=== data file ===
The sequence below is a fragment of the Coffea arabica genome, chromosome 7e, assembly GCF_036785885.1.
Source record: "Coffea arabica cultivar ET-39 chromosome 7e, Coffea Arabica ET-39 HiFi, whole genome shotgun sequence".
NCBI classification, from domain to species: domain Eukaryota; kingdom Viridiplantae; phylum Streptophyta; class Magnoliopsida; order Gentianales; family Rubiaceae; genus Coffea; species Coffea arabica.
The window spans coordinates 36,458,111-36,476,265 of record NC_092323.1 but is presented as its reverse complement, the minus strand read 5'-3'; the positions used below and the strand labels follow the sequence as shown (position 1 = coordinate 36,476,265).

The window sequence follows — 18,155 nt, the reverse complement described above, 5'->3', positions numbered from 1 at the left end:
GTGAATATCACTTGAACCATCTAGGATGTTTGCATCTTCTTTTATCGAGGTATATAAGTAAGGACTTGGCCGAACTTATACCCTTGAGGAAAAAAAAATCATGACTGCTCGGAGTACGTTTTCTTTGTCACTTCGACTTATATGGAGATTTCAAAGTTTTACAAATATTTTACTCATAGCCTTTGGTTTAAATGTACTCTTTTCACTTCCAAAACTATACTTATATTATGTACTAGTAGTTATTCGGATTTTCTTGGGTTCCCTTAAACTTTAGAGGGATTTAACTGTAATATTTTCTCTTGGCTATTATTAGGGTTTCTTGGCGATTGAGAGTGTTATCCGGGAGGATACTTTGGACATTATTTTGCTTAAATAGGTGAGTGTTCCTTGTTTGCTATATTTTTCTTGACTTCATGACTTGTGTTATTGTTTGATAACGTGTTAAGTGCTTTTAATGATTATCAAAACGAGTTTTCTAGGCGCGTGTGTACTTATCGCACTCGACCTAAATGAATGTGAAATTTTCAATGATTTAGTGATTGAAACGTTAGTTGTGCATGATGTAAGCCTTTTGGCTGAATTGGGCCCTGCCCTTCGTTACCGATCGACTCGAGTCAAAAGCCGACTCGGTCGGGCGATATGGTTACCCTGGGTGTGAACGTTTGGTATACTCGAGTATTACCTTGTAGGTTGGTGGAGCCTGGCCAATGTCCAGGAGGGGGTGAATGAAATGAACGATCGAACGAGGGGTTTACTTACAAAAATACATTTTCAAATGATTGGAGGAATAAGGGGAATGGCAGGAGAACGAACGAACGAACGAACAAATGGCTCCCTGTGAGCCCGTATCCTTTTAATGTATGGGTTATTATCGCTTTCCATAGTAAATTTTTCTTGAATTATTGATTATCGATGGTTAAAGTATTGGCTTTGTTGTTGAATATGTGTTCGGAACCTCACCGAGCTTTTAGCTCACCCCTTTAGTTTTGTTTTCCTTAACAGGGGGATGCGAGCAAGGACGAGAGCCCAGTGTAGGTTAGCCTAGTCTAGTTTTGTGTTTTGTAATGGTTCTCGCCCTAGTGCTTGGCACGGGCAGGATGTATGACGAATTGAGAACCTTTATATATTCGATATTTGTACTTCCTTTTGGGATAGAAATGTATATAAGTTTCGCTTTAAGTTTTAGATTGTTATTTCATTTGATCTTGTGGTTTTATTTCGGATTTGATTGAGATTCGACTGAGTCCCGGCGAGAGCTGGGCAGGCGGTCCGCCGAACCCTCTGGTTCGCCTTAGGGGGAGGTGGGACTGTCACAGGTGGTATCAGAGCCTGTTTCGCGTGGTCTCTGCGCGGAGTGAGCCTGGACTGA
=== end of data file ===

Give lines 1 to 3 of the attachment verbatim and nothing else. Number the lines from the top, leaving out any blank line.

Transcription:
The sequence below is a fragment of the Coffea arabica genome, chromosome 7e, assembly GCF_036785885.1.
Source record: "Coffea arabica cultivar ET-39 chromosome 7e, Coffea Arabica ET-39 HiFi, whole genome shotgun sequence".
NCBI classification, from domain to species: domain Eukaryota; kingdom Viridiplantae; phylum Streptophyta; class Magnoliopsida; order Gentianales; family Rubiaceae; genus Coffea; species Coffea arabica.